Speaking of Marvin, I see another great jab at religion in this character. Marvin shows us that eternal life is actually a curse, not a blessing. He claims to be ten times older than the universe itself, due to constant time travelling. He has the brain "The size of a planet" and knows everything there is to know. He's done everything there is to do. There is nothing now that makes life interesting for him. Imagine after several billion years of eternity . You will have done everything there is to do, you would know everything there is to know. Life would become dull and mundane, just like it has for Marvin. After several billion years you’ll be as miserable as he is!

 

I also like the fact that he finds the beauty of the world loathsome. Creationists often marvel at the world around them and how amazing it is, so it MUST be created. However as we see with Marvin, beauty is in the eye of the beholder. It's all appalling to him. Who's to say that there isn't alien life forms out there that would look at our planet and think "What a hell hole!"?

 

Zaphod Beeblebrox
Zaphod Beeblebrox

We also see Zaphod Beeblebrox a man who's decided that his body isn't good enough as it is, so gets himself a second head and an extra arm. Once again a dig at creationists who would claim that God's works are perfect. If we are honest with ourselves, the human body is far from perfect and has many flaws. We all have parts of our body that don't work as they should or we would like replaced or enhanced. There are many things in general about the human body that could be improved upon.

Zarquon being interviewed by Max Quardlepleen seconds before the universe ends.
Zarquon being interviewed by Max Quardlepleen seconds before the universe ends.

We also have the minor character; the Great Prophet Zarquon, who is an obvious satire of Jesus Christ. His followers have been waiting for thousands of years for his promised return. He turns up at the end of the Universe to rescue his followers from being annihilated. Unfortunately he arrives a few seconds too late and the universe is destroyed before he can rescue them. A great little poke at Christians who continually insist Jesus is returning, but he never does.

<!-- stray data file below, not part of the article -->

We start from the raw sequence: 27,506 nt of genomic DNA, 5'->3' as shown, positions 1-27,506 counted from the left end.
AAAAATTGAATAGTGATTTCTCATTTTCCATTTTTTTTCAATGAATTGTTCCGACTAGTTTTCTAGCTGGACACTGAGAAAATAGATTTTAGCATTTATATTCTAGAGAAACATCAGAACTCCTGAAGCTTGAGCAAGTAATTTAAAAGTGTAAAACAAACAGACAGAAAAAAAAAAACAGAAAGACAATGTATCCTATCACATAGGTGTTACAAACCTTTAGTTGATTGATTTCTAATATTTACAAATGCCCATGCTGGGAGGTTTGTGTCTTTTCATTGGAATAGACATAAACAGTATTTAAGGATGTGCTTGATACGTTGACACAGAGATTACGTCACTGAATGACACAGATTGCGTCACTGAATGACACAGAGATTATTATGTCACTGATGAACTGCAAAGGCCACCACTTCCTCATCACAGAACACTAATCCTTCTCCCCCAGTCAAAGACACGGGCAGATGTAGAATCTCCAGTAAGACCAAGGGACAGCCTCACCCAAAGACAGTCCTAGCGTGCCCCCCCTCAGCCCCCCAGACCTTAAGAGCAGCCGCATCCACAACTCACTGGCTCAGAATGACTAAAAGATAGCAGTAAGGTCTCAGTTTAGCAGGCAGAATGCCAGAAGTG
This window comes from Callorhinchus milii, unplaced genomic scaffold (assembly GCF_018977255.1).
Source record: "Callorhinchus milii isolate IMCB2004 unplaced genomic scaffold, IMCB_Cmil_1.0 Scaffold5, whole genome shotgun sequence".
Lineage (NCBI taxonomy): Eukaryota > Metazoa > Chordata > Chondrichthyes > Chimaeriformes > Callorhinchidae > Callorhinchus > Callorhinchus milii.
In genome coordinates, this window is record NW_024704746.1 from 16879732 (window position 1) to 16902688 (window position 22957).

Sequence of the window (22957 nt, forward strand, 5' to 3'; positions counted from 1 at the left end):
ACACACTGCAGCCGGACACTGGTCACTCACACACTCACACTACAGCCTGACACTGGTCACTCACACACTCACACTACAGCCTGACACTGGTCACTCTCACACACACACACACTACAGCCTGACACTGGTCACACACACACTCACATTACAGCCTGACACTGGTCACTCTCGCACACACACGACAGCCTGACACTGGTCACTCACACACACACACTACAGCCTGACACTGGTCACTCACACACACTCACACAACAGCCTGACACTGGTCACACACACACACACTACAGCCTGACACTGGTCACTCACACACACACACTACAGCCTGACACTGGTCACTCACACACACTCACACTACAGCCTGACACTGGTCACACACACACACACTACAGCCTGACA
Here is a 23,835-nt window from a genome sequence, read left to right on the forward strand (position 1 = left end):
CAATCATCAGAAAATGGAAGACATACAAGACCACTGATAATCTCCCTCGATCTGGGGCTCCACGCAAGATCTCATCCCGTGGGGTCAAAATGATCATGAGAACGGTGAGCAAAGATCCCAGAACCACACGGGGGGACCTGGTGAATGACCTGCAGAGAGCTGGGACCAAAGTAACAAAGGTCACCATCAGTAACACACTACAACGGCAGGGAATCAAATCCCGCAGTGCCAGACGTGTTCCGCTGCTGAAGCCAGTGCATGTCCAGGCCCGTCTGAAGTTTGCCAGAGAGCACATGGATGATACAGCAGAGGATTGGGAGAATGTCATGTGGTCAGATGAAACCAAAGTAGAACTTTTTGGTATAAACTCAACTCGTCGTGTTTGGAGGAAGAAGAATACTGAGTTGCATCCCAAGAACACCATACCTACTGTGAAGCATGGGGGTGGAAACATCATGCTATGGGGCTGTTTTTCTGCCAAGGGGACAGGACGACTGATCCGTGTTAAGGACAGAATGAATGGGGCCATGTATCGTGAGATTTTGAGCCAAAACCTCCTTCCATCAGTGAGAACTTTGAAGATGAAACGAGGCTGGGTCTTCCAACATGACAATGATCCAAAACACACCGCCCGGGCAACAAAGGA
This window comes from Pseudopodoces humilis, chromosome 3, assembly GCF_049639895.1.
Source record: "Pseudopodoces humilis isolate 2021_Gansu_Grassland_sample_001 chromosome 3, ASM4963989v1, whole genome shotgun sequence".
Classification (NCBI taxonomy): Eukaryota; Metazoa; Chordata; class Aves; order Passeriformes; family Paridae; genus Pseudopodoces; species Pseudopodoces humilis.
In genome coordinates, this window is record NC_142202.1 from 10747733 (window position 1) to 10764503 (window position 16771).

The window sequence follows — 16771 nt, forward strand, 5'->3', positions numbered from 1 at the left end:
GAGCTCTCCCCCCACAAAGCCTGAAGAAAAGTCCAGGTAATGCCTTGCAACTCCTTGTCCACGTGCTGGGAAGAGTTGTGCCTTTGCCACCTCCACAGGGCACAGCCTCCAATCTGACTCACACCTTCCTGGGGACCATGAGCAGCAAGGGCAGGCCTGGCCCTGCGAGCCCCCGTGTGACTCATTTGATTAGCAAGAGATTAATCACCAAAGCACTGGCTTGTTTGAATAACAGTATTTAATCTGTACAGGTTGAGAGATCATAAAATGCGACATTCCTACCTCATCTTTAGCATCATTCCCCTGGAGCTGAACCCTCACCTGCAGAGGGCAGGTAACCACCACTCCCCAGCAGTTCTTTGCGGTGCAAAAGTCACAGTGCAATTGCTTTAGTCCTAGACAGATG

A little known character in the Hitch Hiker's series is Agrajag. Actually, he plays a bigger role in the series than you might think. He appears in the original story as the famous pot of Pertunias, which thinks "oh no, not again!" as it goes crashing down... along with the whale... onto the planet of Magrathea. You don't find out that's Agrajag until the book "Life the Universe & Everything". Agrajag is your classic example of how the notion of God having a plan for everyone is ridiculous. God's plan for Agrajag is to be reincarnated over and over as different life forms only to be slaughtered by Arthur Dent. Agrajag is even aware of his previous lives and has made it his mission to get revenge on Arthur who is totally oblivious to the fact he's been killing the same being over and over. The whole concept of Agrajag just shows us how stupid it is to believe that God's plan would be to have someone suffer or die in a particular manner. eg to have a baby born and then die in its first few days.